And take…the sword of the Spirit, which  is the word of God.   Ephesians 6:17


Volume 16, Number 28

Published by
Mt. Baker
church of Christ

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Bellingham, WA 98228
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Editor......Joe R. Price

Morris Bass
Rick Holt

Aaron Bass
Rich Brooks
Mike Finn
Dan Head


In this issue:


Steve Wallace

Adultery was specifically prohibited in the ten commandments (Ex. 20:14). It is a sexual act involving at least one married person and another person of the opposite sex (Lev. 18:20). It is described as a heinous crime (Job. 31:9-11). Under the Law of Moses adulterers and adulteresses were to be put to death (Lev. 20:10). Under the New Testament no such outward, secular punishment is set forth for the sin. Rather, eternal death is threatened to all who unrepentantly commit adultery (1 Cor. 6:9-10; Heb. 13:4). Two verses from Proverbs are appropriate here:

For on account of a harlot a man is brought to a piece of bread; And the adulteress hunteth for the precious life (6:26).


He that committeth adultery with a woman is void of understanding: He doeth it who would destroy his own soul (6:32).

The prophets used the word figuratively to condemn idolatry. In so doing they graphically described what it involves. It takes place between the breasts of a woman and involves her spreading her legs (Hos. 2:2; Ezek. 16:25, NASV; cf. v. 32). The reason adultery was sometimes used figuratively to describe sins of God’s people against Him is that it bespeaks the basest unfaithfulness -- betraying one’s partner in marriage, a relationship ordained of God and intended to be for life (Matt. 19:4-6). Therefore, one can understand our Lord describing Israel of His day as “an evil and adulterous generation” (Matt. 12:39), and why Jeremiah would describe a society of adulterers as “an assembly of treacherous men” (9:2).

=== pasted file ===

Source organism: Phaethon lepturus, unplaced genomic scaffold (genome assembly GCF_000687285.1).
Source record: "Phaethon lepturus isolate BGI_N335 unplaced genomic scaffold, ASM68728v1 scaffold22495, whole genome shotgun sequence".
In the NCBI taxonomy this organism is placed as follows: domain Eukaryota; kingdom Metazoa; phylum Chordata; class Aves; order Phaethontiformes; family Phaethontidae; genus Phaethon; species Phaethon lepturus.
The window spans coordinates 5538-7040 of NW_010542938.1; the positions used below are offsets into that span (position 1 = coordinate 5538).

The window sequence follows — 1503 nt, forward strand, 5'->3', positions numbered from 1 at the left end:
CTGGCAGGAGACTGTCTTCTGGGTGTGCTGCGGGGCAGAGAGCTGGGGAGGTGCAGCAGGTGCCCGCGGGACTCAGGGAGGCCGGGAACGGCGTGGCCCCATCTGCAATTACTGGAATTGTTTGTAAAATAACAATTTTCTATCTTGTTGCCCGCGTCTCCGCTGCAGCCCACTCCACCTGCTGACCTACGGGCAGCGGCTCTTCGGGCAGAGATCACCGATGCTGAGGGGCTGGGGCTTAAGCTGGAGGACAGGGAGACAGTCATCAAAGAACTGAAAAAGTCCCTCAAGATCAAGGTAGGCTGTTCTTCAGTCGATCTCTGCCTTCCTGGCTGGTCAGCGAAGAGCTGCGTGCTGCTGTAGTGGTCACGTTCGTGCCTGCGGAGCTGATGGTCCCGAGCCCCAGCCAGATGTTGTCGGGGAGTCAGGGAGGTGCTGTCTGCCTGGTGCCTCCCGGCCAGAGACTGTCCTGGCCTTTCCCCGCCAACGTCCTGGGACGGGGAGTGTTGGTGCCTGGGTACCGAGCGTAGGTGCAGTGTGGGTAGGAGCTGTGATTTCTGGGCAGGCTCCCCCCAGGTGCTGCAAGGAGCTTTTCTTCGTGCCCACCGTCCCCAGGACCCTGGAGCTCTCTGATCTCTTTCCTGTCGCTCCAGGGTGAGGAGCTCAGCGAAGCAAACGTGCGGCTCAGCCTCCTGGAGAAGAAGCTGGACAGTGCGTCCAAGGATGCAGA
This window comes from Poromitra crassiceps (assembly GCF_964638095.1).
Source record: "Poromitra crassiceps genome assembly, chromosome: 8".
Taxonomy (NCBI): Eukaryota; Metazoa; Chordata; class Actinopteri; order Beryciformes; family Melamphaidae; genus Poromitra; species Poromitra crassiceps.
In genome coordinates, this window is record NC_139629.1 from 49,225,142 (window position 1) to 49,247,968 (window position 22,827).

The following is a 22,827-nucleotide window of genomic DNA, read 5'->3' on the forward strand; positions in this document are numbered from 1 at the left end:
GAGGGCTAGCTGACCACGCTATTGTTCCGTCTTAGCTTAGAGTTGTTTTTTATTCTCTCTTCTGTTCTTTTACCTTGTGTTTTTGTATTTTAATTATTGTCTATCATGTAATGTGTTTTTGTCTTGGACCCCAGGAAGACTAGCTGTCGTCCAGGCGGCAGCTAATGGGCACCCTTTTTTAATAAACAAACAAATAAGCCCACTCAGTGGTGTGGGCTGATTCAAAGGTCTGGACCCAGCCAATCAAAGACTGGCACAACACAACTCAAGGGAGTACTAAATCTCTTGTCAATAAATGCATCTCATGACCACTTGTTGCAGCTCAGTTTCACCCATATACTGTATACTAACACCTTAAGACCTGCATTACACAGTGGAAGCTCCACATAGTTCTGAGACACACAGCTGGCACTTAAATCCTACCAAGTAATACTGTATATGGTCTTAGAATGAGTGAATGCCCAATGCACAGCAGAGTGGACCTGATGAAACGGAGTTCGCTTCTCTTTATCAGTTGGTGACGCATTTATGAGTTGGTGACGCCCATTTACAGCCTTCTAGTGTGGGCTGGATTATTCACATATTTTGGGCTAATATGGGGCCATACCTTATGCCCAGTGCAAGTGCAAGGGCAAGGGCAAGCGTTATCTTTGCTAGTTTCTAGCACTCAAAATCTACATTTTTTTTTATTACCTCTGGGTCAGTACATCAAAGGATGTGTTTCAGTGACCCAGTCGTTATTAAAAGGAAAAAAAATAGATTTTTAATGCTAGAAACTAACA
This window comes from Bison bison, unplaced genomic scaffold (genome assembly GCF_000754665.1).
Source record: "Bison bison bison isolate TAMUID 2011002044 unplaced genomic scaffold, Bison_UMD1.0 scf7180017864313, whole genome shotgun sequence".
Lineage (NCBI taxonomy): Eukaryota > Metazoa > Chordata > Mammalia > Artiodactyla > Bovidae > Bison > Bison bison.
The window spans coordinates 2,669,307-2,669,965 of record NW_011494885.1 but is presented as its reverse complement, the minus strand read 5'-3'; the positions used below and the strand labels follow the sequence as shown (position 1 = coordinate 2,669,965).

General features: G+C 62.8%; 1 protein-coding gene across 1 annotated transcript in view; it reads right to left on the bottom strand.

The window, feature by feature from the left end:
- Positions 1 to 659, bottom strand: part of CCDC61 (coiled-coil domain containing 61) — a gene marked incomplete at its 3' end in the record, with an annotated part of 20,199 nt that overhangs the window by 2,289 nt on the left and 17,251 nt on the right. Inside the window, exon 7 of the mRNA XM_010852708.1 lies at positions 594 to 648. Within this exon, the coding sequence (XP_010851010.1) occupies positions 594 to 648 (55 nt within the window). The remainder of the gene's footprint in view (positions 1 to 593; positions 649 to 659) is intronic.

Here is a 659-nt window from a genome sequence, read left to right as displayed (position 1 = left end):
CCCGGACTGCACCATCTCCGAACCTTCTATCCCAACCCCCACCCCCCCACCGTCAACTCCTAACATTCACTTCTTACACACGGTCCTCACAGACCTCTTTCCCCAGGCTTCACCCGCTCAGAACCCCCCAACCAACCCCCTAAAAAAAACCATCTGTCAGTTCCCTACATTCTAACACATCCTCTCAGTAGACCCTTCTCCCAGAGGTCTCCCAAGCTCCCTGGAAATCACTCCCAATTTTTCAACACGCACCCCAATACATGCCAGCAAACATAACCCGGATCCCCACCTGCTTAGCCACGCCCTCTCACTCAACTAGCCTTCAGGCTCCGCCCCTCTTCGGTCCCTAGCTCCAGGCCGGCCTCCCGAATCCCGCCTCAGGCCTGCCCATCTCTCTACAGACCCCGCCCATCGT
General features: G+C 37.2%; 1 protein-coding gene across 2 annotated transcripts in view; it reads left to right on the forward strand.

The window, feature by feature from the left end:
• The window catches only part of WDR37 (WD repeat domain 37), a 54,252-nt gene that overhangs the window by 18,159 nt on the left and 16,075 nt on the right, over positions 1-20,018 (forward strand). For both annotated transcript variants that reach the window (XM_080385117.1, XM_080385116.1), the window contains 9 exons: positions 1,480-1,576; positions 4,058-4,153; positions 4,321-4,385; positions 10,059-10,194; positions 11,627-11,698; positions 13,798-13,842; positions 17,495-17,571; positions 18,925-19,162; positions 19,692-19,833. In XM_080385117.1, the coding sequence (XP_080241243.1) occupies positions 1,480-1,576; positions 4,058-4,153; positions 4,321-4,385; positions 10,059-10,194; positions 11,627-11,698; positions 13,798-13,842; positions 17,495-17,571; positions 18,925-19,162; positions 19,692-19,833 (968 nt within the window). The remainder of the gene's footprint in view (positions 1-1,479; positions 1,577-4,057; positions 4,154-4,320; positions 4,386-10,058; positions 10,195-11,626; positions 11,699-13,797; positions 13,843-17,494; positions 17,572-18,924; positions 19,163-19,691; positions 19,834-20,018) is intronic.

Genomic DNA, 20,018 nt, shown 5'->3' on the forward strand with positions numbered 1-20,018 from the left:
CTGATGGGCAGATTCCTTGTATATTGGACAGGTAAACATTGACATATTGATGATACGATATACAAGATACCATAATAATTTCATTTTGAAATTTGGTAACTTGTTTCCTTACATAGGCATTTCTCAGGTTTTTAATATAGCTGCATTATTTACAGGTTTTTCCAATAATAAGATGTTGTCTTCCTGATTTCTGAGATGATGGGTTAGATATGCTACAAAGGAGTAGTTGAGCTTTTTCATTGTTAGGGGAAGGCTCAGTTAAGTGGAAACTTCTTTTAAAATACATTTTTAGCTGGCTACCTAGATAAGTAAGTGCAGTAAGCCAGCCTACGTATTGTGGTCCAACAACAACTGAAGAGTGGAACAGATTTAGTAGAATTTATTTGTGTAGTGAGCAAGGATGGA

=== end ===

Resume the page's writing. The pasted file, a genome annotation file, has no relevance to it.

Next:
The prevalence of such a sin in society can create a less critical “lens” through which it is viewed. Adultery was publicly known and accepted in Jeremiah’s day (even if the word is used figuratively in Jer.  9:2). In such circumstances we cannot be surprised by the presence of other sins among the people – sins like lying (Jer. 9:3,5, cf. 23:14) and deceit (9:5,6). When adultery was tolerated, those trying to maintain an outward semblance of faithfulness (Jer. 7:1-10) had to lie and deceive, whether it be themselves or others who were misled thereby. Another example of this can be seen in the case of David’s sin with Bathsheba. David sought to deceive Uriah the Hittite, as well as the general public, and involved others in his deception (2 Sam. 11:6-13). Adultery can sometimes look different in the eyes of those in its proximity or in some way under its sphere of influence.

Let us now try to make some hopefully beneficial applications of what we have studied up to this point. It is widely known that adultery has been accepted in many churches of Christ in our day. It should come as no surprise that deception is behind this state of affairs. Deceptive defenses of adultery have been advanced by some, such as the guilty party in a divorce may remarry, and that adultery in Matthew 19:9 is a non-sexual act. In spite of these and other false arguments, it remains a fact that one who remarries in defiance of Christ’s marriage law is guilty of adultery – the same base and heinous sin we have studied herein.

It is this writer’s fear that many good brethren have been deceived regarding their stand on adultery. They will deny and even refute such marriages and teaching as described in the paragraph immediately above. They come out in opposition to adultery. However, it has oft happened that such brethren will lend their influence to those who believe and teach the very errors mentioned in the above paragraph. They have stood by while brethren who hold such errors were used in magazines or lectures to which they give their influence or over which they even exercised some control. Others have knowingly or unknowingly stood by while churches of which they were members supported such preachers of error. All the while, those involved in such contradictions will state their opposition to such errors as well as to the marriages to which they lead.